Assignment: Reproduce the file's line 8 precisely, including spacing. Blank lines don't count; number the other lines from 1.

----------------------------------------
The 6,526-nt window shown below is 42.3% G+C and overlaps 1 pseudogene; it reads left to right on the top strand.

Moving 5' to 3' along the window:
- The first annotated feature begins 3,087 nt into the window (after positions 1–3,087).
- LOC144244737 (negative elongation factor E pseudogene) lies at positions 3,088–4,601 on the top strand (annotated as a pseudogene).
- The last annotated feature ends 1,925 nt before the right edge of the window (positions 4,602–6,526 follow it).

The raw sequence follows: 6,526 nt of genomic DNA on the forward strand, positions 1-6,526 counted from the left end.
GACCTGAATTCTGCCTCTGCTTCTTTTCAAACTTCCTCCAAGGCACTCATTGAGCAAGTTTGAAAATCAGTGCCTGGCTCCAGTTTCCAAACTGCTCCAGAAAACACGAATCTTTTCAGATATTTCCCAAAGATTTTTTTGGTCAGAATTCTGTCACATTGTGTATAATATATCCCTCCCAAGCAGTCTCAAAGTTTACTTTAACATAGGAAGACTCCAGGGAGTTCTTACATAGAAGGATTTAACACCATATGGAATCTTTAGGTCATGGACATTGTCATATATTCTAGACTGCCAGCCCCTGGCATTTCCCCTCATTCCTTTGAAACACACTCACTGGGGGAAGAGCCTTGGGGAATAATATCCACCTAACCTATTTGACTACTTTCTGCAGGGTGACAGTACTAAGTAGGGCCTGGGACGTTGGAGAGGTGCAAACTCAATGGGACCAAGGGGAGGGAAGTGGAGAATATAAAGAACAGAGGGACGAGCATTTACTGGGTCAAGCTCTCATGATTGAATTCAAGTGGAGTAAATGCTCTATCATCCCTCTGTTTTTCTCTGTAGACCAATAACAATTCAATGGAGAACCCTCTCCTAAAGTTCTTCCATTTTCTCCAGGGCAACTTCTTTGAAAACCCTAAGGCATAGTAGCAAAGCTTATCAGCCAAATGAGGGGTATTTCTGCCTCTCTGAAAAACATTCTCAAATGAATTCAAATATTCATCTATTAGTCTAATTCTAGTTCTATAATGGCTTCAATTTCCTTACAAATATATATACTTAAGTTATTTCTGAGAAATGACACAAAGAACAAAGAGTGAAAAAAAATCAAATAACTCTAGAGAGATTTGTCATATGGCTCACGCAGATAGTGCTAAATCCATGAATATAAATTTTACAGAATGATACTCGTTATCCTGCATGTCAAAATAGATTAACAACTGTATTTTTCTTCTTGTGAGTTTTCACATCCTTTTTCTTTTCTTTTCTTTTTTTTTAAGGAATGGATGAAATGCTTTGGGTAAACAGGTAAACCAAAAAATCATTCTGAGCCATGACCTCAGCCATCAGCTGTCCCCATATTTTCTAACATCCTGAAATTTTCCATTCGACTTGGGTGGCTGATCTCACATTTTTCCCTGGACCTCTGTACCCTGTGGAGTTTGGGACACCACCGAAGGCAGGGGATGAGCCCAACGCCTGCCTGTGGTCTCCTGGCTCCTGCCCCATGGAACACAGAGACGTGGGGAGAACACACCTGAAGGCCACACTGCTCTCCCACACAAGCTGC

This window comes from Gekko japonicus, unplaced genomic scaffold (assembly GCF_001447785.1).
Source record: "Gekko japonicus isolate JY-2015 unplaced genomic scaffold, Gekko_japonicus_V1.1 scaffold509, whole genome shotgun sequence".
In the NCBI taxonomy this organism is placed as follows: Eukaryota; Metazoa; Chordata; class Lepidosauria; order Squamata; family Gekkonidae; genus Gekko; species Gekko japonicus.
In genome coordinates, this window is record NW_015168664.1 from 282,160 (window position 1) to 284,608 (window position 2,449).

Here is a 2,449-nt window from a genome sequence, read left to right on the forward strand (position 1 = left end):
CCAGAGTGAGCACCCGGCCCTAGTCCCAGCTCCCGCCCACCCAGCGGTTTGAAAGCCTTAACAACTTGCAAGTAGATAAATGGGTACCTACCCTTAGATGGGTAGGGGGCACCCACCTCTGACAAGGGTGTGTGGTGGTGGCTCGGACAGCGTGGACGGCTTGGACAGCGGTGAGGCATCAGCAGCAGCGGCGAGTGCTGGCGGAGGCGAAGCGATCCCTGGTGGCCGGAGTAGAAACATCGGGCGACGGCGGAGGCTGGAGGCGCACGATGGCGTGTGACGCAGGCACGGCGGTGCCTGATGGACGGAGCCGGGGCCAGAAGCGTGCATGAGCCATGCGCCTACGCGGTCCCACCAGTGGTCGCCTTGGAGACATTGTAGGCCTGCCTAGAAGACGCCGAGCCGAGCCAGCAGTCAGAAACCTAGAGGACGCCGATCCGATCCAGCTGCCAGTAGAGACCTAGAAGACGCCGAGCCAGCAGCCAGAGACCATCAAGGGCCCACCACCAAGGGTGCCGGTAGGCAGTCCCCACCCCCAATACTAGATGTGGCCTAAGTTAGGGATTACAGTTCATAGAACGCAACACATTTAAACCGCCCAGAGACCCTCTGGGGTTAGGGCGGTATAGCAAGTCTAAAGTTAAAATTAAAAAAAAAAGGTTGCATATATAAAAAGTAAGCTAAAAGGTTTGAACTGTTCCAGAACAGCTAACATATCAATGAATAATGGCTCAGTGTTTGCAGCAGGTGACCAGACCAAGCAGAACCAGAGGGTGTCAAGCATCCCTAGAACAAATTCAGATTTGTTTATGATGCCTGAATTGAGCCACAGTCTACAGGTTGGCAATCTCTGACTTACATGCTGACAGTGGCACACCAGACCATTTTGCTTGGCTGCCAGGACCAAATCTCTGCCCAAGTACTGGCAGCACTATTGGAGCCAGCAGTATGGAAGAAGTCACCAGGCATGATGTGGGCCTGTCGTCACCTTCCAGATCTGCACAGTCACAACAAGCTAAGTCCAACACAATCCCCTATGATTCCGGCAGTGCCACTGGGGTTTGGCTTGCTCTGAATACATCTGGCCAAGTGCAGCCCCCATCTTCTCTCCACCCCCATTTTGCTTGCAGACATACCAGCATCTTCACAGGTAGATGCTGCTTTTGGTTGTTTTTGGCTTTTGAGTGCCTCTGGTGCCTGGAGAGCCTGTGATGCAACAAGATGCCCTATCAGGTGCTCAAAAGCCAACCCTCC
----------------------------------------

This window comes from Gekko japonicus, unplaced genomic scaffold (assembly GCF_001447785.1).